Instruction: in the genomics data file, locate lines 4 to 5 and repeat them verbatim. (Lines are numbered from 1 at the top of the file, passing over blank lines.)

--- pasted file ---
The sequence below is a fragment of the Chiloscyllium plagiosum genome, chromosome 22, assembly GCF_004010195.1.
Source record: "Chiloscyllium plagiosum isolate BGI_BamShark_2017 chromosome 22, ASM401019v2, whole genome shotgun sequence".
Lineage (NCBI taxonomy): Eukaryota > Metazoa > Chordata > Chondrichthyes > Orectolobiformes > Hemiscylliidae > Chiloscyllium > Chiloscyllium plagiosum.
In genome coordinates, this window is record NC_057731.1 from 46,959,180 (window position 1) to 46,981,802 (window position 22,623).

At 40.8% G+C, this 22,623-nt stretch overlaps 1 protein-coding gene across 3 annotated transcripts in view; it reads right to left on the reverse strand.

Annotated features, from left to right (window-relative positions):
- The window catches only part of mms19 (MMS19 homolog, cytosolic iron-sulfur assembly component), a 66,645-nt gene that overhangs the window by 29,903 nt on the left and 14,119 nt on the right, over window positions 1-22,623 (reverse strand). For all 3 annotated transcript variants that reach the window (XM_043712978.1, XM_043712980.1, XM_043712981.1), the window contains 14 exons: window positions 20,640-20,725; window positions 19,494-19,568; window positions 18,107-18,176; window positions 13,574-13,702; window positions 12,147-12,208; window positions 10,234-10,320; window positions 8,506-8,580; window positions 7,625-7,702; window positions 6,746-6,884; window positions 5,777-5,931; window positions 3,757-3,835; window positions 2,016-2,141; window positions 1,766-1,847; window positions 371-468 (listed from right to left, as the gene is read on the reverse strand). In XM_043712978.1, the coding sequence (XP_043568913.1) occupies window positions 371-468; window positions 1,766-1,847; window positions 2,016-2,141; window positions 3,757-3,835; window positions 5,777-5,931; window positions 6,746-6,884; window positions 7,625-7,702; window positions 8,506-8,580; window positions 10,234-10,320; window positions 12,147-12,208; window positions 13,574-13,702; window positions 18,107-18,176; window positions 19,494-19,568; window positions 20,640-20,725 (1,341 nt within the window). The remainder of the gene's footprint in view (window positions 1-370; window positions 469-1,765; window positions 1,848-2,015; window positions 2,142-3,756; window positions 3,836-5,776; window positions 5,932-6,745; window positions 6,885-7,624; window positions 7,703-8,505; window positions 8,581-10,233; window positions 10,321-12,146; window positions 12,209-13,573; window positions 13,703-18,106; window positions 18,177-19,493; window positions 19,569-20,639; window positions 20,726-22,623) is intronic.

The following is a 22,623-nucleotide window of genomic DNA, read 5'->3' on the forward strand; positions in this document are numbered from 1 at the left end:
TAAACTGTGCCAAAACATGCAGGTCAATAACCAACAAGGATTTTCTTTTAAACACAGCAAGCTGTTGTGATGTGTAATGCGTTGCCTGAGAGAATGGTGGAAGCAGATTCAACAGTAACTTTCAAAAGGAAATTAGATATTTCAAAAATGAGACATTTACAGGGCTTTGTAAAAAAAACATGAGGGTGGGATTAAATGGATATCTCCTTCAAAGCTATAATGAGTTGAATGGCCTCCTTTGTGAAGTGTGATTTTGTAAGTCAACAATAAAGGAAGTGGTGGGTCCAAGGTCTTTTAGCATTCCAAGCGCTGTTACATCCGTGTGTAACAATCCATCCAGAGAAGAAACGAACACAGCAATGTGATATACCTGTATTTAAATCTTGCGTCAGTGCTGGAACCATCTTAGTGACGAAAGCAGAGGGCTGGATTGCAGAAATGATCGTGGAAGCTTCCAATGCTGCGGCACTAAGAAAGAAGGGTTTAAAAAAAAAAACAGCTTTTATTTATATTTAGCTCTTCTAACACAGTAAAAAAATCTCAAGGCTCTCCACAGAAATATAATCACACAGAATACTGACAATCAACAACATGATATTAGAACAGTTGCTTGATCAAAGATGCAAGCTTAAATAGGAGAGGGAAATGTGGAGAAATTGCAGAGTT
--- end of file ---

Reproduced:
In genome coordinates, this window is record NC_057731.1 from 46,959,180 (window position 1) to 46,981,802 (window position 22,623).

At 40.8% G+C, this 22,623-nt stretch overlaps 1 protein-coding gene across 3 annotated transcripts in view; it reads right to left on the reverse strand.